The review was separated into seven sections – Introduction; Methodology; Legislation, Definition and Evidence of Ageism; Description of Say No to Ageism Week; Income & Expenditure; Stakeholder Feedback on Say No to Ageism Week Activities; Impact, Effectiveness and Future Relevance; Conclusions and Options for Consideration.

The research incorporated desk research and stakeholder consultations. The desk research strand comprised a review of policy and publicity material, examination of the minutes and accounts of Say No to Ageism Week partnership and a focused literature review.

Stakeholder consultations were held with: the Equality Authority; Health Service Executive (two sources); National Council on Age and Older People (three sources); Age and Opportunity; Dublin Bus; Bus Éireann; Irish Rail; Irish Hospitality Institute and ILAM, the Industry Body for Sports, Fitness, Aquatic Facilities, Spas & Wellness.

A structured interview guide was designed and designed and piloted with the HSE and National Council on Aging and Older People (see Appendix 1 below). It reflects the Terms of Reference for the review and
addressed:

  • targeting and content – who activities are aimed at and what has being done;
  • strategy and tactics – the means by which anti ageism policy is effected and how;
  • budget and resources – what’s being spent and to what effect;
  • effectiveness and impact – the extent to which the campaign is meeting its objectives and the results achieved.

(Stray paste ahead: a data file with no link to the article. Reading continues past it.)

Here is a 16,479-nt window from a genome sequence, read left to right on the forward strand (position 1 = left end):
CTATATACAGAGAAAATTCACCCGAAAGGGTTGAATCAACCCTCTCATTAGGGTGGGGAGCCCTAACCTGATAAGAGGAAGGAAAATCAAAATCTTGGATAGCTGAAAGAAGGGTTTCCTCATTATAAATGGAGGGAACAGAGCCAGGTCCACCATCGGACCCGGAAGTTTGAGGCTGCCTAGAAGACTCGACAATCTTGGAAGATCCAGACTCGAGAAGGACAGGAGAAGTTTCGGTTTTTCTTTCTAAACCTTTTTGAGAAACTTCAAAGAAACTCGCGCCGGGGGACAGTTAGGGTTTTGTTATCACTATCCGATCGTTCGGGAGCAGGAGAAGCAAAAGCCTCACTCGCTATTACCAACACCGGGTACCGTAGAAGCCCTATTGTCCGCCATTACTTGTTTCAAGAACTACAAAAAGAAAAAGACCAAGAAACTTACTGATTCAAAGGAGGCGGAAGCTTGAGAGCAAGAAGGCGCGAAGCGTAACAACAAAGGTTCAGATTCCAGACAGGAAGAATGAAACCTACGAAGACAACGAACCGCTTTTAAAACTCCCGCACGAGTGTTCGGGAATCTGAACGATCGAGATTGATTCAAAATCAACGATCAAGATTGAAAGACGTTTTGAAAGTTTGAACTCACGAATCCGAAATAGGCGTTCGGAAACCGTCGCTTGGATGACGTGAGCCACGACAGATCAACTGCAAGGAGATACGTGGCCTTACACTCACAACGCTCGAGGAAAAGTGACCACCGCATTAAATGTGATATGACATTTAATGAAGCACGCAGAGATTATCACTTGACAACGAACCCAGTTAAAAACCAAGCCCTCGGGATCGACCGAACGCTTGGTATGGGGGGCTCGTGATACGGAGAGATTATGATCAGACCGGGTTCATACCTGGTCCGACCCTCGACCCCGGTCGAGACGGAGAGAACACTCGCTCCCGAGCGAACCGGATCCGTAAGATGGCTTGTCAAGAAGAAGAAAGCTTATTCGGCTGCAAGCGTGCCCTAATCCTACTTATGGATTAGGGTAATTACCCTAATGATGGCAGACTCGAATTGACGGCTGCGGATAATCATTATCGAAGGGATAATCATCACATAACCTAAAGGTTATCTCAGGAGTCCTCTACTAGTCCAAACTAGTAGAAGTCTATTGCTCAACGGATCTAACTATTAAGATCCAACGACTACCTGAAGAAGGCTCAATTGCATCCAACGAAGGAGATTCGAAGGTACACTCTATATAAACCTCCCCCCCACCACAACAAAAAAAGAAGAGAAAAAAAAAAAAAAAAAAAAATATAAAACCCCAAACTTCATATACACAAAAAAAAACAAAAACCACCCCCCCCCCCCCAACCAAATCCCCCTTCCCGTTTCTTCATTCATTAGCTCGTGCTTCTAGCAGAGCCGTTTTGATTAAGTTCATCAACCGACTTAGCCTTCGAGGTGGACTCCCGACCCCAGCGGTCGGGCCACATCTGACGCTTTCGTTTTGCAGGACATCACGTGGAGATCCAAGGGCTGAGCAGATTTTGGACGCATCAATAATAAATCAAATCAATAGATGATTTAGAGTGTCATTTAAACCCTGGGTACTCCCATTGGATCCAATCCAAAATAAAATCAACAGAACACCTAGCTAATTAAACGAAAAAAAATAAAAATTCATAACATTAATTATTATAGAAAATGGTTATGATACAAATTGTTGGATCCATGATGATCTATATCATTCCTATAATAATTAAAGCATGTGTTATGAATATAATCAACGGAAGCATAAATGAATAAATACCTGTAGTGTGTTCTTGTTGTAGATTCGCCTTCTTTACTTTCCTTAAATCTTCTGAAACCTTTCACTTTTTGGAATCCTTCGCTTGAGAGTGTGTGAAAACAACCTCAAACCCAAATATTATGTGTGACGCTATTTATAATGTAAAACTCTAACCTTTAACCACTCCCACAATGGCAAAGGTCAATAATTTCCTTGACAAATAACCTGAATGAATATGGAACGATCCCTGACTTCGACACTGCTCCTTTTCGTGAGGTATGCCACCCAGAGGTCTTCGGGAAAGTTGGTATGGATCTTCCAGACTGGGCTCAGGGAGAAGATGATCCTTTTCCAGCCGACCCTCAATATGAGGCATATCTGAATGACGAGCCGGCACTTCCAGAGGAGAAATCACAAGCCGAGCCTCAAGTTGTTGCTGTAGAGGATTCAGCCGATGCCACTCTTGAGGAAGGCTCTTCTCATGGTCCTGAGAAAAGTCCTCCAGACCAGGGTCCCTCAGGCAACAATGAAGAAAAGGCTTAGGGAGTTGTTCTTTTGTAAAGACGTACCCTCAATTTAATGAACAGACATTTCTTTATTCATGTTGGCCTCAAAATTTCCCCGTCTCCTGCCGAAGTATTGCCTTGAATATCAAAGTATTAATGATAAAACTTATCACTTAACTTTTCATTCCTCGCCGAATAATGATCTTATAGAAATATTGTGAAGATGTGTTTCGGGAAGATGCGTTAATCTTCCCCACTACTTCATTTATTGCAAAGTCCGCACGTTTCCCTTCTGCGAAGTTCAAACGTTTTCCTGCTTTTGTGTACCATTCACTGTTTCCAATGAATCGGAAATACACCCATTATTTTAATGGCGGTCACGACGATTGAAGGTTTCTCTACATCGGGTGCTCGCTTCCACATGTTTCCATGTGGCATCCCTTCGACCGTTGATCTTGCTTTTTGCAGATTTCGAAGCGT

Two focus groups (one urban, one rural) with active retirement groups were arranged with the help of Age and Opportunity. The themes addressed by the Focus Groups included:

  • awareness of Say No to Ageism Week;
  • need for a Say No to Ageism Week (SNTA);
  • areas older people experiences of ageism or discrimination;
  • the appropriateness of the SNTA focus on transport, health, leisure and hospitality;
  • the effectiveness of public information campaigns to overcome ageism; importance of the campaign for the future.

The focus groups were well attended (10-12 for each session) and there was active participation by all attendees in the discussions that emerged.

The information gathered from the stakeholder interviews, focus groups and questionnaires was analysed thematically and consistent findings were recorded. These themes and the issues arising, together with findings from the desk research, fed into an assessment of the extent to which the Say No to Ageism Week is achieving its objectives and the impact and relevance of the scheme. The analysis was strongly reliant on the stakeholder interviews and is (with the exception of the examination of spend) entirely qualitative, based on emergent themes.

From the anecdotal evidence available, (website blogs, feedback to the Equality Authority and to the reviewer from older people) there seems to be reasonably good awareness of the week, particularly in Dublin, and it has prompted debate. Furthermore, the older people consulted think the public awareness campaign is important and that it makes people think about older people’s contribution to society and their needs.